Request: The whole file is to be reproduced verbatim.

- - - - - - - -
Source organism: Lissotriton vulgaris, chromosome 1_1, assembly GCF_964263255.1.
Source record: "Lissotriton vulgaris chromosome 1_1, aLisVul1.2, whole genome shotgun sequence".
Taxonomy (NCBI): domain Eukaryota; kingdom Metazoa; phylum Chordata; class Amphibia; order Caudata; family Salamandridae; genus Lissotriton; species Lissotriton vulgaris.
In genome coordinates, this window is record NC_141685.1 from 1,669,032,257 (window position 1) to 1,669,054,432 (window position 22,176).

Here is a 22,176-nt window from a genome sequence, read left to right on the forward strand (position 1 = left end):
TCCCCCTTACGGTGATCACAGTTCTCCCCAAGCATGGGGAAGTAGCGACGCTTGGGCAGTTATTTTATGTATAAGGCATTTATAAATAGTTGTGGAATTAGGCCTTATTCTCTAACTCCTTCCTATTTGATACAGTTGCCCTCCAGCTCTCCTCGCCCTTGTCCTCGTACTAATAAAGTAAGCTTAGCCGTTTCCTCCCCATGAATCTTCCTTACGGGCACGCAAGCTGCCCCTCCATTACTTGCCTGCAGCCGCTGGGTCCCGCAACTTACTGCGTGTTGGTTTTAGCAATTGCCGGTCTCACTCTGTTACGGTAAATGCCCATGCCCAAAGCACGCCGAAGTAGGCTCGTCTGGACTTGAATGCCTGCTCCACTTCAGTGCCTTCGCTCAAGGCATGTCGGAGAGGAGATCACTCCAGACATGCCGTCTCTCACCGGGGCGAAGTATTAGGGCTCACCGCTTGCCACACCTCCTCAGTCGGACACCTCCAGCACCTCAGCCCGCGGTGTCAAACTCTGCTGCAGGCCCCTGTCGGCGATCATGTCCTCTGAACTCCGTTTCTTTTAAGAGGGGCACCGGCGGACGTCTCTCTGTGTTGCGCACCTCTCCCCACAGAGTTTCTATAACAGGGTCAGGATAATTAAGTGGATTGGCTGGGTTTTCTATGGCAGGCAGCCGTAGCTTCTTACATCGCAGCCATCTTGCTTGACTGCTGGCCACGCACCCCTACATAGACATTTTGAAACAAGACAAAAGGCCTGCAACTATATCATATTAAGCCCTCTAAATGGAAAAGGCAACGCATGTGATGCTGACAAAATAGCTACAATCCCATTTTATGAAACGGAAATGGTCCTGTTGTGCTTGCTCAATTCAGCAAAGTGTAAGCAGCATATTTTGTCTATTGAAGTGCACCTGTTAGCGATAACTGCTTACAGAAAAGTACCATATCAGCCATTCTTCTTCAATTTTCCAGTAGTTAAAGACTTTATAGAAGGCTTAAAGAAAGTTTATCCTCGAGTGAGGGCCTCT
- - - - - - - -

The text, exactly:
Source organism: Lissotriton vulgaris, chromosome 1_1, assembly GCF_964263255.1.
Source record: "Lissotriton vulgaris chromosome 1_1, aLisVul1.2, whole genome shotgun sequence".
Taxonomy (NCBI): domain Eukaryota; kingdom Metazoa; phylum Chordata; class Amphibia; order Caudata; family Salamandridae; genus Lissotriton; species Lissotriton vulgaris.
In genome coordinates, this window is record NC_141685.1 from 1,669,032,257 (window position 1) to 1,669,054,432 (window position 22,176).

Here is a 22,176-nt window from a genome sequence, read left to right on the forward strand (position 1 = left end):
TCCCCCTTACGGTGATCACAGTTCTCCCCAAGCATGGGGAAGTAGCGACGCTTGGGCAGTTATTTTATGTATAAGGCATTTATAAATAGTTGTGGAATTAGGCCTTATTCTCTAACTCCTTCCTATTTGATACAGTTGCCCTCCAGCTCTCCTCGCCCTTGTCCTCGTACTAATAAAGTAAGCTTAGCCGTTTCCTCCCCATGAATCTTCCTTACGGGCACGCAAGCTGCCCCTCCATTACTTGCCTGCAGCCGCTGGGTCCCGCAACTTACTGCGTGTTGGTTTTAGCAATTGCCGGTCTCACTCTGTTACGGTAAATGCCCATGCCCAAAGCACGCCGAAGTAGGCTCGTCTGGACTTGAATGCCTGCTCCACTTCAGTGCCTTCGCTCAAGGCATGTCGGAGAGGAGATCACTCCAGACATGCCGTCTCTCACCGGGGCGAAGTATTAGGGCTCACCGCTTGCCACACCTCCTCAGTCGGACACCTCCAGCACCTCAGCCCGCGGTGTCAAACTCTGCTGCAGGCCCCTGTCGGCGATCATGTCCTCTGAACTCCGTTTCTTTTAAGAGGGGCACCGGCGGACGTCTCTCTGTGTTGCGCACCTCTCCCCACAGAGTTTCTATAACAGGGTCAGGATAATTAAGTGGATTGGCTGGGTTTTCTATGGCAGGCAGCCGTAGCTTCTTACATCGCAGCCATCTTGCTTGACTGCTGGCCACGCACCCCTACATAGACATTTTGAAACAAGACAAAAGGCCTGCAACTATATCATATTAAGCCCTCTAAATGGAAAAGGCAACGCATGTGATGCTGACAAAATAGCTACAATCCCATTTTATGAAACGGAAATGGTCCTGTTGTGCTTGCTCAATTCAGCAAAGTGTAAGCAGCATATTTTGTCTATTGAAGTGCACCTGTTAGCGATAACTGCTTACAGAAAAGTACCATATCAGCCATTCTTCTTCAATTTTCCAGTAGTTAAAGACTTTATAGAAGGCTTAAAGAAAGTTTATCCTCGAGTGAGGGCCTCT